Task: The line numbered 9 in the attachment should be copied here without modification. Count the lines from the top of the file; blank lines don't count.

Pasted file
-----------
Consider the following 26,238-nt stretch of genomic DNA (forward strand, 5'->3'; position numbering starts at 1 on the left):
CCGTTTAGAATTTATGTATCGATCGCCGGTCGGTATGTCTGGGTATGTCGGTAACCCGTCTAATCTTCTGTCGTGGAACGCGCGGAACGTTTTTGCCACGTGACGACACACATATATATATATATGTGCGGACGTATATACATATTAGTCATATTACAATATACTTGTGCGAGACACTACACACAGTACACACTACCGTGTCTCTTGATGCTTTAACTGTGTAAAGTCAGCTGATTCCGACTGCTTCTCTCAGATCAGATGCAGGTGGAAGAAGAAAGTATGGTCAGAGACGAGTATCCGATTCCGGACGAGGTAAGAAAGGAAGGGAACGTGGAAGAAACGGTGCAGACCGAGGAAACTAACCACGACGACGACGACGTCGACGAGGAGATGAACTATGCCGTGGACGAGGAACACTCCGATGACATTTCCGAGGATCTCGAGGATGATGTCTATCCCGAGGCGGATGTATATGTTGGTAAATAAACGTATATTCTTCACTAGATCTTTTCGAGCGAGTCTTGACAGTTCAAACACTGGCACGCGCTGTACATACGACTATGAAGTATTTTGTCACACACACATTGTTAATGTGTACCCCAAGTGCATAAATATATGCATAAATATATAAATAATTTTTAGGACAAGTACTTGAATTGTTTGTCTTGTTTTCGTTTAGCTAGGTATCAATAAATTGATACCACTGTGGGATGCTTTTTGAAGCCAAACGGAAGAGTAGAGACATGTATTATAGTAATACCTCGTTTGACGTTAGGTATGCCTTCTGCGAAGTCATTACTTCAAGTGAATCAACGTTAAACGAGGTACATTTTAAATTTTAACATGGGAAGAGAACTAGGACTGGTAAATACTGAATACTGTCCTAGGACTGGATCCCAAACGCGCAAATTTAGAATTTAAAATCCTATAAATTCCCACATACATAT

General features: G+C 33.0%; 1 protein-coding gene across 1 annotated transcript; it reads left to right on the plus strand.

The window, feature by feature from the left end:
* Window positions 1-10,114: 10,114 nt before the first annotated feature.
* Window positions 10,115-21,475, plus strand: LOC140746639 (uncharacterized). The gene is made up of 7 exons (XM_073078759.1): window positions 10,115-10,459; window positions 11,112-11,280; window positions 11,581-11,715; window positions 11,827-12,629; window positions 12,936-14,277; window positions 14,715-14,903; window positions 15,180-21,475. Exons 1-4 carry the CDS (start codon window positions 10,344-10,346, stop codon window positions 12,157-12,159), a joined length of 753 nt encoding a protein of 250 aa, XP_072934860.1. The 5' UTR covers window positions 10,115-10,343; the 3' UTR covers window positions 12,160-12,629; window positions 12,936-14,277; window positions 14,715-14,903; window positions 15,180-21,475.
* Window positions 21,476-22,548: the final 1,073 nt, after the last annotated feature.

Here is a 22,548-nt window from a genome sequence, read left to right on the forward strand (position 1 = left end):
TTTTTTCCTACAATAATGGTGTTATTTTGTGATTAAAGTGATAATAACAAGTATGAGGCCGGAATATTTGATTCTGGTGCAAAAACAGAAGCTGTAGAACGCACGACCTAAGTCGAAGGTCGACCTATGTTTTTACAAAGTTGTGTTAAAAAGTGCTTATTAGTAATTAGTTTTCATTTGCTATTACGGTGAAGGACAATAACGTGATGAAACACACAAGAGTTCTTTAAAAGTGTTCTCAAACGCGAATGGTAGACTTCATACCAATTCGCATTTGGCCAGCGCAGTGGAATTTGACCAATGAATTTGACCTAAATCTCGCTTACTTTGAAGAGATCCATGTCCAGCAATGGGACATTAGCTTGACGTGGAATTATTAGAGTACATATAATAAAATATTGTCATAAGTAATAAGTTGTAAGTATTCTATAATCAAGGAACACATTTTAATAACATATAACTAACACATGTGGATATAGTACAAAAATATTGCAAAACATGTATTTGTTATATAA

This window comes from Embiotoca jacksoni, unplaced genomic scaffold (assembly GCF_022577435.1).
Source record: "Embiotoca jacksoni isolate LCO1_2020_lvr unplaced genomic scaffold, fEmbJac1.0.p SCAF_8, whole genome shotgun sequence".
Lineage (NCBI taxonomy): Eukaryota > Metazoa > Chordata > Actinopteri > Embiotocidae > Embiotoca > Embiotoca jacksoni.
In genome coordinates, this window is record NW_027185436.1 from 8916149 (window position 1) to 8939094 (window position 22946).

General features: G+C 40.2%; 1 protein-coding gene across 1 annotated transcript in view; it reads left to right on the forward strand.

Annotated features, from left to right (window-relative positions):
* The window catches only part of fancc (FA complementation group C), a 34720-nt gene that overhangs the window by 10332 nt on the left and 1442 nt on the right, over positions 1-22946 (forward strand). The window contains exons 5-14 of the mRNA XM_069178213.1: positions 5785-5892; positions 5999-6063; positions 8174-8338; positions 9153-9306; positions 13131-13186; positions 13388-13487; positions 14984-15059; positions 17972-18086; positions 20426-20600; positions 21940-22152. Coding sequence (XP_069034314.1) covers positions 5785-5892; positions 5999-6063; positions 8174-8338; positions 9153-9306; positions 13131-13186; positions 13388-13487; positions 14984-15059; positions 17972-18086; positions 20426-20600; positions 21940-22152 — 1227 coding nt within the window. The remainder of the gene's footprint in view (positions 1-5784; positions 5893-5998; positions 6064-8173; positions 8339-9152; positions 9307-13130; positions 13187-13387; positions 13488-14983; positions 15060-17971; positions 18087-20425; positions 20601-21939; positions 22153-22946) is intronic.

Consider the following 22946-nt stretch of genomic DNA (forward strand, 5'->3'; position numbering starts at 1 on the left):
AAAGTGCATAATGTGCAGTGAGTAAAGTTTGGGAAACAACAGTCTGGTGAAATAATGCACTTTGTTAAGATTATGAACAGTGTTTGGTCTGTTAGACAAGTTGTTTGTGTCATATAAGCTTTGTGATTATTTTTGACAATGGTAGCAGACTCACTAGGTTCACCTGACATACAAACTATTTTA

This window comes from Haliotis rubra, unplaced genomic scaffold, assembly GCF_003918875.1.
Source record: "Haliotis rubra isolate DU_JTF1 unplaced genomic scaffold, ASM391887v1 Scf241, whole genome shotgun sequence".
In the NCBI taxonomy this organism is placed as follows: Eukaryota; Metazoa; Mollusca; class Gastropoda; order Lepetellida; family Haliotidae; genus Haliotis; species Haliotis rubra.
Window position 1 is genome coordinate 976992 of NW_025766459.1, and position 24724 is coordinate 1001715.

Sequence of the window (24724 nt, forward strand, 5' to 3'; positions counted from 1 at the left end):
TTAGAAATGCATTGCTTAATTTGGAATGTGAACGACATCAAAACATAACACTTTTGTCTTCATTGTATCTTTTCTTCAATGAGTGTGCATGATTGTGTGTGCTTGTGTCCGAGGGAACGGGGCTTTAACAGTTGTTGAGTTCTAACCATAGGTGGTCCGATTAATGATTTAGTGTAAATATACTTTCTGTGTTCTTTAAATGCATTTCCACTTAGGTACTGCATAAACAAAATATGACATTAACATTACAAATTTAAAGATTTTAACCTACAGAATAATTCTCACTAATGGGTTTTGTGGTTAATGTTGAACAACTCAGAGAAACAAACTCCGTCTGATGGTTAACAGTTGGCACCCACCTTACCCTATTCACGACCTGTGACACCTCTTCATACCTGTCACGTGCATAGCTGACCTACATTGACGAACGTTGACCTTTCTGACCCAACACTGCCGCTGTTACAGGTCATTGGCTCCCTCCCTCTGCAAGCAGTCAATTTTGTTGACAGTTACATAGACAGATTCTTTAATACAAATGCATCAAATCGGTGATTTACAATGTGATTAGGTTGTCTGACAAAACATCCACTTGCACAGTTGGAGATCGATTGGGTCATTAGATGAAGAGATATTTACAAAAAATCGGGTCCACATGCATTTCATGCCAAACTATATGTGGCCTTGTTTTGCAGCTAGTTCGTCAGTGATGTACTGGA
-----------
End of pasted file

TTTTTTCCTACAATAATGGTGTTATTTTGTGATTAAAGTGATAATAACAAGTATGAGGCCGGAATATTTGATTCTGGTGCAAAAACAGAAGCTGTAGAACGCACGACCTAAGTCGAAGGTCGACCTATGTTTTTACAAAGTTGTGTTAAAAAGTGCTTATTAGTAATTAGTTTTCATTTGCTATTACGGTGAAGGACAATAACGTGATGAAACACACAAGAGTTCTTTAAAAGTGTTCTCAAACGCGAATGGTAGACTTCATACCAATTCGCATTTGGCCAGCGCAGTGGAATTTGACCAATGAATTTGACCTAAATCTCGCTTACTTTGAAGAGATCCATGTCCAGCAATGGGACATTAGCTTGACGTGGAATTATTAGAGTACATATAATAAAATATTGTCATAAGTAATAAGTTGTAAGTATTCTATAATCAAGGAACACATTTTAATAACATATAACTAACACATGTGGATATAGTACAAAAATATTGCAAAACATGTATTTGTTATATAA